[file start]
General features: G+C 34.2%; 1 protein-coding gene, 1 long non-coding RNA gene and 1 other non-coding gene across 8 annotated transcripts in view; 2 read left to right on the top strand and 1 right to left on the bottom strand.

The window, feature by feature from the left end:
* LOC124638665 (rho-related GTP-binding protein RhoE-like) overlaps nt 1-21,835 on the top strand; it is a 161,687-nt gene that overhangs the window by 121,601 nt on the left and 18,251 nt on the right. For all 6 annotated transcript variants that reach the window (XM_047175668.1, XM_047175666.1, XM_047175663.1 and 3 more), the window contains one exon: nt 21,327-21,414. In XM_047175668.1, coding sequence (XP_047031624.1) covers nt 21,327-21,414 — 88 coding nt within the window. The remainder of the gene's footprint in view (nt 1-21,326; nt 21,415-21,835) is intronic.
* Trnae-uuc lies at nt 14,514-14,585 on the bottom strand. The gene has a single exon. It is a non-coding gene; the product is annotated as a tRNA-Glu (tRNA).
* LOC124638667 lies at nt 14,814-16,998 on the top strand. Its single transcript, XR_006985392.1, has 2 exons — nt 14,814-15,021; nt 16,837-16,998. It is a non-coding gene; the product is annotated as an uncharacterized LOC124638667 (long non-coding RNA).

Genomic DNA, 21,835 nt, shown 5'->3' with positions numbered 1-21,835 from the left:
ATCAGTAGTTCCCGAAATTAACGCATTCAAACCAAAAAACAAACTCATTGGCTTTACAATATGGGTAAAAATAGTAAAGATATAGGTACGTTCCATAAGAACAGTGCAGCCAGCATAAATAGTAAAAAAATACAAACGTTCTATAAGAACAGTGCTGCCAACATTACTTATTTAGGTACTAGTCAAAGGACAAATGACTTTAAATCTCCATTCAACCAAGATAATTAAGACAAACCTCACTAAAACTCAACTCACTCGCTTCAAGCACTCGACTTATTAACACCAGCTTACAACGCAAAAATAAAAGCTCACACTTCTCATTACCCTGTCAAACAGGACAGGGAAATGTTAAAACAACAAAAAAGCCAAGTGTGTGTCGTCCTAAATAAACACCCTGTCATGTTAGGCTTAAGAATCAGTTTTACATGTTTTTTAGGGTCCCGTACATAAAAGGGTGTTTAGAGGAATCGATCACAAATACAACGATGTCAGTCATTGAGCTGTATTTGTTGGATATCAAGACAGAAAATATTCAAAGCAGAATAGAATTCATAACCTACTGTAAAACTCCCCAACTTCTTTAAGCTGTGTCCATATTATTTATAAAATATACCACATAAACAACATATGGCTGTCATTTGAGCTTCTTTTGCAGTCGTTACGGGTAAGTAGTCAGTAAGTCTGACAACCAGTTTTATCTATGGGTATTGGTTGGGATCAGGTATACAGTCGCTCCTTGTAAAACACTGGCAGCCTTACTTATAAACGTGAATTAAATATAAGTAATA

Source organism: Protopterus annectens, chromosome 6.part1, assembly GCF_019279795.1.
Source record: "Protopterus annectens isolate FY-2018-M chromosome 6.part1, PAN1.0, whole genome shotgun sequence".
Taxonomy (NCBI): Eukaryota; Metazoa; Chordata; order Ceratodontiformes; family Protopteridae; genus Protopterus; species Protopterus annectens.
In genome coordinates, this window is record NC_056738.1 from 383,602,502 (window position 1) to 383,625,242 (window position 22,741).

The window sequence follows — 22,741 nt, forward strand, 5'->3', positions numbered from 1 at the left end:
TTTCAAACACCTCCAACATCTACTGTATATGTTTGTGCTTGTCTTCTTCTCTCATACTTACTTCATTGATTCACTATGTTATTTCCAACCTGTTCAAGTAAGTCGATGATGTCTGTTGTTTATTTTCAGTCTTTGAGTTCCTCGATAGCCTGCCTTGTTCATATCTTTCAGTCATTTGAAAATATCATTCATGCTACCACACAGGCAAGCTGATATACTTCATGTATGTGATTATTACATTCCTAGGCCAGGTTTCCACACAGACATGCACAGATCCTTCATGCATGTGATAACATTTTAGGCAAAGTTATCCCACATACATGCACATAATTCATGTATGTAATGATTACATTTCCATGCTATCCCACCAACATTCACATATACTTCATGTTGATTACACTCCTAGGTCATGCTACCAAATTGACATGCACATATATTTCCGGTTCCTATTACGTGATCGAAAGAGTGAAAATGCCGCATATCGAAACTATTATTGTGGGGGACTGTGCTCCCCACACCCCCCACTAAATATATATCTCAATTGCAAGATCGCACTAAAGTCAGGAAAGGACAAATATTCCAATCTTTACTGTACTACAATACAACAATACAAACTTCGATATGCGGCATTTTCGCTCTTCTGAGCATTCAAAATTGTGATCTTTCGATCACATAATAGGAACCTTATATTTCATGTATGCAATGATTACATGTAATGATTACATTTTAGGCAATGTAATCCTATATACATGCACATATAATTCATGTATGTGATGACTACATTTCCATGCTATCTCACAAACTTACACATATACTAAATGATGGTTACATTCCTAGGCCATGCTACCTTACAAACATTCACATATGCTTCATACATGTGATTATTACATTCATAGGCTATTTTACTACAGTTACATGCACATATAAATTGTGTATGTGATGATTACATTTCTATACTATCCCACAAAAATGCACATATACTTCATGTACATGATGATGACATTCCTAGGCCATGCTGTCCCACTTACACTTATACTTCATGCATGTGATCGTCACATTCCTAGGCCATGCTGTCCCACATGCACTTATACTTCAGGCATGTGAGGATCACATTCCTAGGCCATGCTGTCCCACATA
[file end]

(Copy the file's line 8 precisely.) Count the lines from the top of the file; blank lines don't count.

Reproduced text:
Source organism: Protopterus annectens, chromosome 6.part1, assembly GCF_019279795.1.